image Photo: Reuters

Escalation with Iran and its satellites is not an empty threat

If it weren’t for the Iranian regime’s distress, it might decide to tread water until US President Trump was out of office. But its resources are limited, and the possibility that the ayatollahs might attack Israel out of desperation is very real.

By Colonel (res.) Dr. Eran Lerman, expert on Israel’s foreign relations, and on the Middle East and  former deputy director for foreign policy and international affairs at the National Security Council in the Israeli Prime Minister’s Office.

In an age of political polarization, and amid efforts to form a new government, it would be easy to wave off warnings about the growing threat posed by Iran and its proxies in Lebanon, Syria, Iraq, and even Yemen as manipulative, but they are not. The warnings are appropriate, no matter what their political ramifications are, and the need for national unity in the face of the challenges we are about to face is urgent, even if we still aren’t sure how that will translate to practical steps.

The leadership of the Islamist regime in Tehran – Ayatollah Ali Khamenei and his minions in the military establishment and the Revolutionary Guards, such as Maj. Gen. Qassem Soleimani – has good reasons to pursue escalation, both throughout the region as a whole and against Israel in particular.

The core issue is the growing distress the regime is facing as a result of increased American sanctions, which have almost entirely shut down its oil exports and caused Iran’s GNP to slide, along with the nation’s revenues. If it weren’t for this distress, it’s possible (or so plenty of pundits thought until a few months ago) that Iran would opt to tread water until the crisis – and US President Donald Trump’s time in office – were things of the past. The fact that it opted for another path, one that is violent and replete with risk, indicates that its leaders have concluded that Iran’s resources won’t last until January 2025, or even January 2021, and therefore it must shake up the entire region and try to force the US to negotiate under threats of further escalation.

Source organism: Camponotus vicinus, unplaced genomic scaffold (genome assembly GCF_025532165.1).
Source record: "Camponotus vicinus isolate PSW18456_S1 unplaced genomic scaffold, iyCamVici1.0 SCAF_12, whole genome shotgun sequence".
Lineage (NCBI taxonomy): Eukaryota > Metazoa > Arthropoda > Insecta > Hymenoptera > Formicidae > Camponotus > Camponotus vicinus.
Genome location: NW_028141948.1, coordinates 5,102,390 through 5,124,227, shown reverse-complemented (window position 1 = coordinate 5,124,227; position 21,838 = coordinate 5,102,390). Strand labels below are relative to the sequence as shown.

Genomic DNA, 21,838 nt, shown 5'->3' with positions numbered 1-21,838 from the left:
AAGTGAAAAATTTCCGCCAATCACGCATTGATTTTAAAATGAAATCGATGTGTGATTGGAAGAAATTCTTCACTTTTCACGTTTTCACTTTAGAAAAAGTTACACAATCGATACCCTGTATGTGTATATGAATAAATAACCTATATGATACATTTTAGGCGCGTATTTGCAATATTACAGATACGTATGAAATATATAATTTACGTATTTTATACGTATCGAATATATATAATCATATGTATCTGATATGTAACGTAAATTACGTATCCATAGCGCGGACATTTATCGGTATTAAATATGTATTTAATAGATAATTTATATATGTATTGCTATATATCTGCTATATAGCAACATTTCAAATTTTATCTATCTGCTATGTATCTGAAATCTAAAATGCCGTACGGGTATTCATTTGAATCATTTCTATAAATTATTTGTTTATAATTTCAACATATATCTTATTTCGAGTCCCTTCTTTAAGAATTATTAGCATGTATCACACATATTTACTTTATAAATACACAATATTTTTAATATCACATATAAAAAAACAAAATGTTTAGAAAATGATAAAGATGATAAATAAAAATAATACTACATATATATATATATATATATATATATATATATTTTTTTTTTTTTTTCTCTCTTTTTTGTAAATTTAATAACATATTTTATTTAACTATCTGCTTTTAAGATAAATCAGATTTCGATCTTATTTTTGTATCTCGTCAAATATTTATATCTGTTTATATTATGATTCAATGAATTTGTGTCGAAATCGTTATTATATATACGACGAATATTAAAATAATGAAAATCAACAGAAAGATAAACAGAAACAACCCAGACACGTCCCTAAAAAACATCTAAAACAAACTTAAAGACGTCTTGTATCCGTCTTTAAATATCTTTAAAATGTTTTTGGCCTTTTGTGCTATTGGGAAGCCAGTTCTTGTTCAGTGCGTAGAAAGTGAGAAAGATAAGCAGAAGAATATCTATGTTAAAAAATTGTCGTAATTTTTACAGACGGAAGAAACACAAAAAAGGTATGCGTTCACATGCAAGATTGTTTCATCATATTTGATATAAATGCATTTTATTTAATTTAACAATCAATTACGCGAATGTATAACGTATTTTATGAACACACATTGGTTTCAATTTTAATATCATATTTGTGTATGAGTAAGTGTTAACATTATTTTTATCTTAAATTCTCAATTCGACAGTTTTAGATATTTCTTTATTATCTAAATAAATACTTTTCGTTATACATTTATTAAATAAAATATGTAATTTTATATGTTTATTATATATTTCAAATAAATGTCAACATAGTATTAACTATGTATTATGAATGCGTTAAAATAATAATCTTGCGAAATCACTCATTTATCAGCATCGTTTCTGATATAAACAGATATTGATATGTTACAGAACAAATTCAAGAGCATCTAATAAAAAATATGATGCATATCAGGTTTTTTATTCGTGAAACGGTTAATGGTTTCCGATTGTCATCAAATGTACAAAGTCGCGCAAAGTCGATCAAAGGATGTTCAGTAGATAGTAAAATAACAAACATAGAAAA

This has led to a wave of provocations that have rocked the region – from using drones to try and light up the Golan Heights front to an anti-tank missile attack from Lebanon to the Palestinian Islamic Jihad (an Iranian satellite) firing rockets at Israel from Gaza to attacks on American sites in Iraq to shooting down an American drone to targeting vessels in the Strait of Hormuz and – the cherry on the cake – the attack (which all western intelligence officials attribute to the IRGC) on Saudi oil facilities.

In these circumstances, the possibility of another round of escalation, whether direct – a Revolutionary Guards action against Israeli targets in Israel or abroad – or in the form of a proxy such as Hezbollah, Iran’s Shiite militias in Syria and Iraq, or the Houthis in Yemen, is very real indeed. It demands the utmost level of ready intelligence as well as the ability to deter such an action, or thwart it and retaliate. It also requires fitting diplomatic preparations as well as political unity at home.

Iran might not need to set up missiles in Yemen – it is much closer to Israel’s borders, but its tendency to use proxies to wage its wars could, at least in theory, lead it to use the Houthis against us just like Iran used them to attack other targets (including civil air fields) in the heart of Saudi Arabia.

There is a reason why Israel’s intelligence apparatus, the IDF, and its consulates and embassies abroad are on alert.

Published by The Jerusalem Institute for Strategy and Security: